Participants

Data were collected by a hired research services vendor, between February and March 2015, using Computer Assisted Telephone Interviewing. A random sample of publically available phone numbers was drawn, including both landlines and cellular phones, sampled participants were recruited by phone. Eligible participants were parents with at least one child less than 18 years of age living in their household.

Measures

Demographics

Parents reported their own gender, employment status, household income, marital status, and education. Parents also reported the age and gender of their child with the next birthday, and the number of children living in their household.

Barriers to parental support

Barriers to parental support were asked with one open-ended item for each of the child health behaviors being investigated. For child physical activity, healthy eating, and/or sleep participants were asked, “Can you please tell me what, if anything, makes helping your child be (physically active /eat healthy foods/get enough sleep) difficult”? For child screen time participants were asked, “Can you please tell me what, if anything, makes helping your child lower his/her screen time difficult”? An open-ended question was thought to be appropriate to allow unique and broad barriers to be reported; however, common coding categories of potential barriers to parental support were pre-identified before data collection using the literature. Interviewers were instructed to quantitatively indicate responses into the appropriate pre-identified coding category if it emerged. Barriers beyond the pre-identified categories were indicated as “other” and the open-ended response was transcribed verbatim.

Data analysis

Data analysis was completed using Microsoft Excel 2010 and R version 3.2.3. As the data are non-parametric (i.e., counts), normality was not assessed. Random regression imputation was used to account for missing income data [34]. Specifically, parent age, marital status, employment status, immigration status, and community were used in a prediction model to estimate income values where data were missing.

Demographics

Fisher-exact tests for categorical demographic variables, and a Mann-Whitney test for the continuous demographic variable, were used to assess whether there were significant demographic differences between the full participant sample, and the sub-sample included in this study.

Coding barriers to parental support

Two coders independently coded 25% of the open-ended “other” barrier responses for each behavior in order to deduce further coding categories, and to code any responses that fit into pre-identified coding categories but were not pre-coded by the interviewers. Overlap of 25% was thought to be conservative and appropriate as the codes reached saturation. The coders then clarified any disagreements regarding the new coding categories that emerged inductively and assigned each code a clarified definition that was added to the codebook for each child behavior. The coders then coded an additional 25% of the open-ended responses for each child behavior category with the finalized codebook. Cohen’s kappa was calculated to establish inter-rater reliability with > .80 being deemed acceptable agreement. Since the interrater reliability exceeded the acceptable agreement (Cohen’s kappas all > .80), a single coder completed the remainder of the coding. In addition to the barriers coding categories established prior to data collection, several new codes emerged for each child behavior. In line with previous work, the social-ecological framework [31] was adopted to organize the coding categories by barriers at the individual level (both parent and child), interpersonal level barriers, and environmental barriers.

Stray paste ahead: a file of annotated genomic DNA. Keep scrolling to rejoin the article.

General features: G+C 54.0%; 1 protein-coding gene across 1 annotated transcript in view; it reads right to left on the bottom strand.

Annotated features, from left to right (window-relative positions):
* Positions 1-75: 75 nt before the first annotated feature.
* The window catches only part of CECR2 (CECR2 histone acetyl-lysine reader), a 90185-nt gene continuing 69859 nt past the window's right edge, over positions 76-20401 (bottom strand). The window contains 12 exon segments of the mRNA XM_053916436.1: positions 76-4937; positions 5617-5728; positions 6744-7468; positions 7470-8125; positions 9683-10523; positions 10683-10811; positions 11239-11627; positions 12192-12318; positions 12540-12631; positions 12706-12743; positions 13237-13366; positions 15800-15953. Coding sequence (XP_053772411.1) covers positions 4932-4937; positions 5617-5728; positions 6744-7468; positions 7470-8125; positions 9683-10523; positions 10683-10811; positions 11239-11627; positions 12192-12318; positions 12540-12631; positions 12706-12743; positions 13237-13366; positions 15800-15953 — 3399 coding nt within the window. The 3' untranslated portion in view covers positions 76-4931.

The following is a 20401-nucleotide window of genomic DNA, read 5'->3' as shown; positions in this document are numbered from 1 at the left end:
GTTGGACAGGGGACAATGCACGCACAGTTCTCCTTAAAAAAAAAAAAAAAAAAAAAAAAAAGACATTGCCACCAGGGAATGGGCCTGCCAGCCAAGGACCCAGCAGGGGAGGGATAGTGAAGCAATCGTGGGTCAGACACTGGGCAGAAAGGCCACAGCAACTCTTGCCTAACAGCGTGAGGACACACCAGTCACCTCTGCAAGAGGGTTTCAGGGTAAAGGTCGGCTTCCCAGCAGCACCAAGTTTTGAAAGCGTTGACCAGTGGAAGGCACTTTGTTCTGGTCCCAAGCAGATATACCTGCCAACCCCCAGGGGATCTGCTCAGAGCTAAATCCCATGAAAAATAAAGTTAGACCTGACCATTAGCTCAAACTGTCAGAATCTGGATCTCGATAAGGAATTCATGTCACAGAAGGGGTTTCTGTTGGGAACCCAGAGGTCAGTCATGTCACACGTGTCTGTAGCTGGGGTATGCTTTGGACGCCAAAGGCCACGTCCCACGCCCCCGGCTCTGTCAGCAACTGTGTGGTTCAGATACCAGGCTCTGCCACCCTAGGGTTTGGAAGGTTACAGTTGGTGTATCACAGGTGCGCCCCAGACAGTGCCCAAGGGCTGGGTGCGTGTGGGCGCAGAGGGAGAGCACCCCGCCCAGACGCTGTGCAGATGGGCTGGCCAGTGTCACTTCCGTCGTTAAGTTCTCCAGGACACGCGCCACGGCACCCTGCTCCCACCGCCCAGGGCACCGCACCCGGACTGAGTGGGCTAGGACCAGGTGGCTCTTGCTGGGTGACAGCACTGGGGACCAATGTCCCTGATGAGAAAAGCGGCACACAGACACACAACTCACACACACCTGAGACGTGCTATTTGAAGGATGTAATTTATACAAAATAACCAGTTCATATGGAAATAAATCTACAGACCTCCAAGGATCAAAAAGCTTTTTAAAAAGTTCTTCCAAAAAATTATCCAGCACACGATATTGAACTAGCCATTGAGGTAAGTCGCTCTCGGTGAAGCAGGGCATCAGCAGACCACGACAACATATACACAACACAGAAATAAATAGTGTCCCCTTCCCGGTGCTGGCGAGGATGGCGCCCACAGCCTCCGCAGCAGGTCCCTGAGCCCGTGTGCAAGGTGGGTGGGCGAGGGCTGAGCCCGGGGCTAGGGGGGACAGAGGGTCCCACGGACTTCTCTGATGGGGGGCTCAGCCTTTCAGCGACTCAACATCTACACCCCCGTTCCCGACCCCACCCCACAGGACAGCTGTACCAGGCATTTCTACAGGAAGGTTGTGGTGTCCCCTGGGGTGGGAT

Differences between child health behaviors

Freidman rank sum tests were used to assess differences in the number of reported barriers across child behaviors, and the differences in types (meta-categories) of barriers reported across child behaviors. The frequencies and types of reported barriers represent how often parents’ perceive these barriers, not the relative strength or magnitude of that barrier. Wilcoxon rank sum tests with a Bonferroni adjustment were used as a post hoc test for significant Freidman test results. The Bonferroni adjustment corrects that all effects were reported at a 0.0125 level of significance. Effect sizes were calculated using Vargha and Delaney’s paired A statistic, which denotes the probability that a randomly chosen score for one behavior would be greater than a randomly chosen score for the comparator [35, 36]. This effect size does not require parametric assumptions and allows for multiple group comparisons, and can be interpreted as a percent chance of difference, with 0.5 (i.e., 50%) indicating equality between groups [35, 36].

Results

Participants